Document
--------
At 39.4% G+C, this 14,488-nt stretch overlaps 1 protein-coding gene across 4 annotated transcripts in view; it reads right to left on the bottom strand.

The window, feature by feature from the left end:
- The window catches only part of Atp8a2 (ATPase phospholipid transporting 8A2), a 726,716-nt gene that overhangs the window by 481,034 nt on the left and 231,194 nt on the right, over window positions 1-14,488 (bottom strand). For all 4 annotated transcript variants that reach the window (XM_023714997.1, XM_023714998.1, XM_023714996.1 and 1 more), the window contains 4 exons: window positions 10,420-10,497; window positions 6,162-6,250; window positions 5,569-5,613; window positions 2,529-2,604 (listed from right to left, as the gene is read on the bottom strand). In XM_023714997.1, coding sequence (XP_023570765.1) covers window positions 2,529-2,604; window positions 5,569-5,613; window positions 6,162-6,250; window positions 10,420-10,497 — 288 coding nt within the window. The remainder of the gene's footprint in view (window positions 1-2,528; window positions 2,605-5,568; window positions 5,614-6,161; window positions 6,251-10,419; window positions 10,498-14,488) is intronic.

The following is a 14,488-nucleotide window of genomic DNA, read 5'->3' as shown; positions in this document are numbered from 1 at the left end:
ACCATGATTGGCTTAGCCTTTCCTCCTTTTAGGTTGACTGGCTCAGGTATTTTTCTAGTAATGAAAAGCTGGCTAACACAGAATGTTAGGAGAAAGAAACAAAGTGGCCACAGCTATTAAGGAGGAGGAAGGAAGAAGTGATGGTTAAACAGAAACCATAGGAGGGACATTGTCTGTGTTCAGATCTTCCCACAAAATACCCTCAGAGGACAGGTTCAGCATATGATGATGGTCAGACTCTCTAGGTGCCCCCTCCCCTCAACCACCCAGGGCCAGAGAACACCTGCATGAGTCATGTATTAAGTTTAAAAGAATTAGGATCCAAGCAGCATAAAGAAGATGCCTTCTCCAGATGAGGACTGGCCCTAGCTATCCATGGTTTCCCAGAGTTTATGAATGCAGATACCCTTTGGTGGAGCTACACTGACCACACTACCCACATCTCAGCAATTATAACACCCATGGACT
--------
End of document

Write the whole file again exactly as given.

At 39.4% G+C, this 14,488-nt stretch overlaps 1 protein-coding gene across 4 annotated transcripts in view; it reads right to left on the bottom strand.

The window, feature by feature from the left end:
- The window catches only part of Atp8a2 (ATPase phospholipid transporting 8A2), a 726,716-nt gene that overhangs the window by 481,034 nt on the left and 231,194 nt on the right, over window positions 1-14,488 (bottom strand). For all 4 annotated transcript variants that reach the window (XM_023714997.1, XM_023714998.1, XM_023714996.1 and 1 more), the window contains 4 exons: window positions 10,420-10,497; window positions 6,162-6,250; window positions 5,569-5,613; window positions 2,529-2,604 (listed from right to left, as the gene is read on the bottom strand). In XM_023714997.1, coding sequence (XP_023570765.1) covers window positions 2,529-2,604; window positions 5,569-5,613; window positions 6,162-6,250; window positions 10,420-10,497 — 288 coding nt within the window. The remainder of the gene's footprint in view (window positions 1-2,528; window positions 2,605-5,568; window positions 5,614-6,161; window positions 6,251-10,419; window positions 10,498-14,488) is intronic.

The following is a 14,488-nucleotide window of genomic DNA, read 5'->3' as shown; positions in this document are numbered from 1 at the left end:
ACCATGATTGGCTTAGCCTTTCCTCCTTTTAGGTTGACTGGCTCAGGTATTTTTCTAGTAATGAAAAGCTGGCTAACACAGAATGTTAGGAGAAAGAAACAAAGTGGCCACAGCTATTAAGGAGGAGGAAGGAAGAAGTGATGGTTAAACAGAAACCATAGGAGGGACATTGTCTGTGTTCAGATCTTCCCACAAAATACCCTCAGAGGACAGGTTCAGCATATGATGATGGTCAGACTCTCTAGGTGCCCCCTCCCCTCAACCACCCAGGGCCAGAGAACACCTGCATGAGTCATGTATTAAGTTTAAAAGAATTAGGATCCAAGCAGCATAAAGAAGATGCCTTCTCCAGATGAGGACTGGCCCTAGCTATCCATGGTTTCCCAGAGTTTATGAATGCAGATACCCTTTGGTGGAGCTACACTGACCACACTACCCACATCTCAGCAATTATAACACCCATGGACT